Hebrew Word Study from Noah

Yesterday I posted about why God flooded the earth, because it’s a question that’s “out there” right now.

Today I’m posting about the Hebrew words in the Noah story… for the sole reason that I am an irremediable Word Nerd, and if I suppress that too long, it erupts to the surface in a volcanic display, like you are about to see. In a few moments you will be able to collect this igneous outflow, make yourself a lava lamp, and have a tiny bit more light in your life (even if it is tinted in 1970’s tie-dye hues and isn’t really from a volcano).

Come into the light, man. 😉

Now that I’ve fully earned your confidence in my exegetical competence…

Most of my word studies are done through:
www.blueletterbible.org (includes Strong’s and TWOT numbers) and
– the Theological Wordbook of the Old Testament
I check with a couple commentaries, too. This is fun for me. Don’t try to suppress it. Suppression leads to rambling about lava lamps.

Today’s victims for dissection are the words “Noah” and “ark” and the amazing phrase “coat it with pitch.”


Noah sounds like the Hebrew words “nuah” and “naham.”
nuah = rest
naham = comfort

Like many Old Testament people, Noah is a prefigure of Jesus. This means some of the things in his life foreshadow Jesus’ life and ministry (as it matches the rest of Scripture).

“Lamech… had a son. He named him Noah and said, ‘He will comfort us in the labor and painful toil of our hands caused by the ground the Lord has cursed.’” (Genesis 5:28-29)

The curse on Adam in the Garden of Eden had included painful toil:
“Cursed is the ground because of you;
through painful toil you will eat food from it…”
(Genesis 3:17))

Jesus gives rest from the “painful toil” of never being good enough. Jesus is the one who did all the work of being good enough, in our place. When we enter into life “in Jesus” (our saving ark), we are also counted as good enough for God – and our lives begin to change.

That is comfort and rest!

The future rest from literal toil is coming… God unfolds His plan one layer at a time. The current layer gives us clues about the next layer, as redemption unfolds.


ark = teba in Hebrew

The word “teba” is used in one other story in the OT:
– the little “basket” (ark) that saved baby Moses’ life as he rocked down the Nile River.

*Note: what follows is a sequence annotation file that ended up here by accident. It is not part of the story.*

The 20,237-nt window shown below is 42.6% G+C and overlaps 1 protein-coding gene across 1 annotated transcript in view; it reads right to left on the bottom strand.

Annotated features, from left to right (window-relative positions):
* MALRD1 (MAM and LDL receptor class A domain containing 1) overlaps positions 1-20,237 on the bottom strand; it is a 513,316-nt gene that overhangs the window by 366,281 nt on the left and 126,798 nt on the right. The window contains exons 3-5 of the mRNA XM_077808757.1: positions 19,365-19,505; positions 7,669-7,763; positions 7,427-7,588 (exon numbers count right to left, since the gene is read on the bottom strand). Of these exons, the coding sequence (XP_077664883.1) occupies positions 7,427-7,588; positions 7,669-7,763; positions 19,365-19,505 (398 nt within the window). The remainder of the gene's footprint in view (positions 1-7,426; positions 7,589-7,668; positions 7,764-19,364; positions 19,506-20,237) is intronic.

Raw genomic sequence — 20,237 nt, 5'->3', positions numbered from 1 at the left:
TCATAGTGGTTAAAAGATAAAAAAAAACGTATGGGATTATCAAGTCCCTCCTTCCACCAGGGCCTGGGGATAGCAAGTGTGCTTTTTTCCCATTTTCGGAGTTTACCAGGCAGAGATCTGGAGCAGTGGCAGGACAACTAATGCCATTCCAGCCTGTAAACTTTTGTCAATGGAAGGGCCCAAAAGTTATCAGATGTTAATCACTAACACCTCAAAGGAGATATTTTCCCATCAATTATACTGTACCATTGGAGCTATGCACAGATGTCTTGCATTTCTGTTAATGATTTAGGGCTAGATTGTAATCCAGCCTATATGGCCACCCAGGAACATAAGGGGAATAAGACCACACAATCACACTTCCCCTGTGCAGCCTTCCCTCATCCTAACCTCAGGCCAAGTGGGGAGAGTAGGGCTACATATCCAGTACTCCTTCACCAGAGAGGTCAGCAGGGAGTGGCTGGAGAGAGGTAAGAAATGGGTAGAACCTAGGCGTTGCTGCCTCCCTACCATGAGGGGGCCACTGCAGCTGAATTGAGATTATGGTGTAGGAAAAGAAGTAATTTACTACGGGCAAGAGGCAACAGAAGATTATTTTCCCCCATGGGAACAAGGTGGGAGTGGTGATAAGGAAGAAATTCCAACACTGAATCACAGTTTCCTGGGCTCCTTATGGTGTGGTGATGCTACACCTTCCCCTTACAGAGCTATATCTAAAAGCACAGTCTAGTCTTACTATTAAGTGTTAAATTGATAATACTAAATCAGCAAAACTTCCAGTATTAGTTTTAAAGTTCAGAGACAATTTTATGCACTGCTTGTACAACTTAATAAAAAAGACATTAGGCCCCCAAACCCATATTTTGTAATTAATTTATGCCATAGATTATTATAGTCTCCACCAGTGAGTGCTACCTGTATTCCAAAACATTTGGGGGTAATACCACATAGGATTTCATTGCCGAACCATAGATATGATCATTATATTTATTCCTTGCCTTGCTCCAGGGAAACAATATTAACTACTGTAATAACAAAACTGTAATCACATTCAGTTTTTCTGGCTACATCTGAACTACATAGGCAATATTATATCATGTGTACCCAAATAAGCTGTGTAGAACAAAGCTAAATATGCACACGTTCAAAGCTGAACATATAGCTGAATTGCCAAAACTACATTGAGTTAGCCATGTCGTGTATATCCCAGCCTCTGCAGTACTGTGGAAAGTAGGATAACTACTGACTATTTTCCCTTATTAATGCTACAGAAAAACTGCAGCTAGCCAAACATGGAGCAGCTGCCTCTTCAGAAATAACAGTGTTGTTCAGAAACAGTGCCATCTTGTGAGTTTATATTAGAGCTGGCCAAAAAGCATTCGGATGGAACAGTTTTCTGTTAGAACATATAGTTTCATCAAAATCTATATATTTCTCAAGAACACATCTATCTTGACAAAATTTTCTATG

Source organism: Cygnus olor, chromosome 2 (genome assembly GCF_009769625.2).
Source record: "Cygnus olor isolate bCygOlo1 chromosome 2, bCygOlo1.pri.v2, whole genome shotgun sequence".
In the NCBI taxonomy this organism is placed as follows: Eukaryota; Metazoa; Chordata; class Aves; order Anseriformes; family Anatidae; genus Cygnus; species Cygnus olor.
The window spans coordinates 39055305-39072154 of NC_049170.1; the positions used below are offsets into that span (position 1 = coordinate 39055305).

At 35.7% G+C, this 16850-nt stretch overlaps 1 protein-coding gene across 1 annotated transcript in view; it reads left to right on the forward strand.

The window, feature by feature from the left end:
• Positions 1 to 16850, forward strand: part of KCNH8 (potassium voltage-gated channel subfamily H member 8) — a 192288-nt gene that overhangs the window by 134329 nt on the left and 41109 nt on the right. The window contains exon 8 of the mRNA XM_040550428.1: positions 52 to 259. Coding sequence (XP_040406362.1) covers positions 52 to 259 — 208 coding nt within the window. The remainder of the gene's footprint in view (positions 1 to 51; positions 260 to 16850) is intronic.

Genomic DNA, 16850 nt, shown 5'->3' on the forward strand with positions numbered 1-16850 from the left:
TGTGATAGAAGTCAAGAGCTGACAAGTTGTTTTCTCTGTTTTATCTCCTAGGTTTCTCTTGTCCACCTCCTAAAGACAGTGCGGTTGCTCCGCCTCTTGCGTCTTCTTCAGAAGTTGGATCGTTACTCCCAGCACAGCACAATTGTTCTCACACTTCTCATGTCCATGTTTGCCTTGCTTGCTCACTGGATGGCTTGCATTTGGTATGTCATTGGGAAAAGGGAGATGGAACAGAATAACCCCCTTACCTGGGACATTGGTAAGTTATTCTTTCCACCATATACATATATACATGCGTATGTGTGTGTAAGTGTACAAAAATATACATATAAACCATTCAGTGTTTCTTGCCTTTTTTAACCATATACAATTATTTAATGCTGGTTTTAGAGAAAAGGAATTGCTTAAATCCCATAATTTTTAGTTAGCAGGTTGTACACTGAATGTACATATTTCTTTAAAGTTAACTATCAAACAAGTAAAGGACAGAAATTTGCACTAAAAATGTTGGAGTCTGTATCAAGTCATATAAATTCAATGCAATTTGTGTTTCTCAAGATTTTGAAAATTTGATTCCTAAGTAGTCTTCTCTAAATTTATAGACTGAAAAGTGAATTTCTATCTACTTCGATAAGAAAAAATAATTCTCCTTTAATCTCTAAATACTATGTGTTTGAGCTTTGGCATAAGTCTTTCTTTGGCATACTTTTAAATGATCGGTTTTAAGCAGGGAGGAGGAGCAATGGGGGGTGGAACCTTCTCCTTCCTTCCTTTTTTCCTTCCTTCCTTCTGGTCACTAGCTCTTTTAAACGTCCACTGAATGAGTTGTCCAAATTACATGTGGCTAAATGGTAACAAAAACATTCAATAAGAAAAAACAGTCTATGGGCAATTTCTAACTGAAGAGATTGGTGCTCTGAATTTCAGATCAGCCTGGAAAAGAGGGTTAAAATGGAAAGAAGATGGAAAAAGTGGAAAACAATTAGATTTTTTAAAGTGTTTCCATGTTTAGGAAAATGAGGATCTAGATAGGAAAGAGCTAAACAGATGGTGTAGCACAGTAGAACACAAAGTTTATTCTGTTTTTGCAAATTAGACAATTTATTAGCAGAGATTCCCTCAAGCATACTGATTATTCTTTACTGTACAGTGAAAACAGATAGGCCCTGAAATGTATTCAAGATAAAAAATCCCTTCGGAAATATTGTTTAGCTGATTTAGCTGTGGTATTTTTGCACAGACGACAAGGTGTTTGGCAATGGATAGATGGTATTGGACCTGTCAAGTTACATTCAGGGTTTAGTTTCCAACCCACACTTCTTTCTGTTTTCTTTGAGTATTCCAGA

(The “ark” of the covenant is not a related word.)

“In both cases [of Noah and Moses] there is to be saved from drowning one who is worthy of salvation and is destined to bring deliverance to others.”
– U. Cassuto, quoted in TWOT

Peter, one of Jesus’ disciples, confirms that we are connected to the Noah story: The flood water symbolizes our baptismal waters! (1 Peter 3:20-21)

We are carried in the ark of belief, symbolized when we are lifted up out of the waters of baptism.

Putting it together with Cassuto’s quote above… Are we saved because we are each also “destined to bring deliverance to others?” Jesus is the only source of salvation, but a life “in Christ” means being part of His purposes.

Coat it with Pitch

This is my favorite Hebrew word study from Noah.

“So make yourself an ark of cypress wood; make rooms in it and coat it with pitch inside and out.”
(Genesis 6:14)

Coat = kaphar
Pitch = kopher (a Hebrew derivative of kaphar)

Where “kaphar” appears in the OT, the overwhelming majority of times, it is translated “atonement” (as in “make an atonement”).

“Kopher” really means “covering.” Pitch is understood as the covering, so the NIV goes ahead and translates it “pitch.” But where “kopher” appears in the OT, it is most often translated “ransom” – the ransom for a human life!

Put that together…
“Coat it with pitch” sounds exactly the same in Hebrew as:
“atonement with the ransom of a life.”

Coincidental? Maybe, if this were the only place in the OT where double meanings occurred. But the OT is saturated with examples like these, many of them very deliberate.

Take-home point: God is really a Word Nerd, too, and I’m just fulfilling my part of being made in His image. 😉

Just kidding.

A covering makes our salvation water-tight, just as the ark was made watertight through its covering of pitch. When Jesus offers salvation to us, He “coats it with pitch,” or “makes atonement with the ransom of a life.” His own life was the ransom, the atonement for sin.

In other words, our salvation in Jesus is watertight. Even though we’ve done wrong, we’re covered.

I’ll leave you with these amazing Old Testament passages about ransom:

“No one can redeem the life of another
or give to God a ransom [kopher] for them—
the ransom for a life is costly,
no payment is ever enough—
so that they should live on forever
and not see decay…
But God will redeem me from the realm of the dead;
He will surely take me to Himself.” (Psalm 49:7-9, 15)

“If there is an angel at their side,
a messenger, one out of a thousand…
and he is gracious to that person and says to God,
‘Spare them from going down to the pit;
I have found a ransom [kopher] for them’
…they will see God’s face and shout for joy;
He will restore them to full well-being.
And they will go to others and say,
‘I have sinned, I have perverted what is right,
but I did not get what I deserved.
God has delivered me from going down to the pit,
and I shall live to enjoy the light of life.’” (Job 33:23-24, 26-28)

From the New Testament (written in Greek):
“…the Son of Man [Jesus] did not come to be served, but to serve, and to give His life as a ransom for many.” (Matthew 20:28)

2 Responses to “Hebrew Word Study from Noah”
  1. Barbara Greenstein says:

    What a great sense of humor! As a fellow word nerd, I loved this! Keep blogging girl. You have a gift!

    • mulberrytreehouse says:

      Thank you so much for your replies!! Having you for a neighbor is an amazing gift! 🙂

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